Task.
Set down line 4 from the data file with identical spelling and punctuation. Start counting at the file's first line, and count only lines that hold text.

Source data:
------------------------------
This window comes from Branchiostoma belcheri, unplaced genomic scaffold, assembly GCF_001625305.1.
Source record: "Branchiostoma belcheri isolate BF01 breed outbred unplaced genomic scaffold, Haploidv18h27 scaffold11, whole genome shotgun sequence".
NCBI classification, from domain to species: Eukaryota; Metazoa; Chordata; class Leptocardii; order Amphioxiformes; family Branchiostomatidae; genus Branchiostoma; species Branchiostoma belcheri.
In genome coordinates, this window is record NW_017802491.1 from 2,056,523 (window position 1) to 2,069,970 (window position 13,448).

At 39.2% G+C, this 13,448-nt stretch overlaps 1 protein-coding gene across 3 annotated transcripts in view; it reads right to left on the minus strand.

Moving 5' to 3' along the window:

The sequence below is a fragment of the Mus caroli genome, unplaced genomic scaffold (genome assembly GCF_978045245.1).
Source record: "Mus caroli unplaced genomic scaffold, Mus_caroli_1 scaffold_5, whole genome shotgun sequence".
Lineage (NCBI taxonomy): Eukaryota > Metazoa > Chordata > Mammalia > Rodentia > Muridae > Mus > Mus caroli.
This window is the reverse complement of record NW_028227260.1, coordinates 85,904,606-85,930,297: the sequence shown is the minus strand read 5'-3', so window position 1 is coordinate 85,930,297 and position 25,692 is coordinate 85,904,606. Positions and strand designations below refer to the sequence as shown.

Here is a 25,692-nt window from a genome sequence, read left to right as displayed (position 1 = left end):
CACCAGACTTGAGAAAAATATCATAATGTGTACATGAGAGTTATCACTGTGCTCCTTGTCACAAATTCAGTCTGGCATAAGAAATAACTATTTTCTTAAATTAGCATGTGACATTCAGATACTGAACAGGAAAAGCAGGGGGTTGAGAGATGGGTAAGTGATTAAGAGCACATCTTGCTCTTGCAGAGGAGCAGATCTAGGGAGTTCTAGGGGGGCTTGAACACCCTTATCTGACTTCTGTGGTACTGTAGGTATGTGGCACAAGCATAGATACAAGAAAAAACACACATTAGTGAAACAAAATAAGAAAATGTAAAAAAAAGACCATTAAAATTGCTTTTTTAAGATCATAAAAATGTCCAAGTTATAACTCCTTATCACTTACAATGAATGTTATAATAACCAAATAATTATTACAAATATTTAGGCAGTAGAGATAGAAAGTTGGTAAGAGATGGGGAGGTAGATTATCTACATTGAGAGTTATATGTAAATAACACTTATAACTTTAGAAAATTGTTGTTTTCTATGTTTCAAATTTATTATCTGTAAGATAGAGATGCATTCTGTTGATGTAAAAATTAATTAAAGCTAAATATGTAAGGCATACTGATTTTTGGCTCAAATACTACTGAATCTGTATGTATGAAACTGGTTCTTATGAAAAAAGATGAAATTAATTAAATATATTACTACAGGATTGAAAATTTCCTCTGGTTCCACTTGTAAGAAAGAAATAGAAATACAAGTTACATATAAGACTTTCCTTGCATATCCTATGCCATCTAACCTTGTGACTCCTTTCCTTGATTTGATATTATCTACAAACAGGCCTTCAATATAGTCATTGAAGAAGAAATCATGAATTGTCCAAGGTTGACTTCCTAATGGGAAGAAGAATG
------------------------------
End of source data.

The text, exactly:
In genome coordinates, this window is record NW_017802491.1 from 2,056,523 (window position 1) to 2,069,970 (window position 13,448).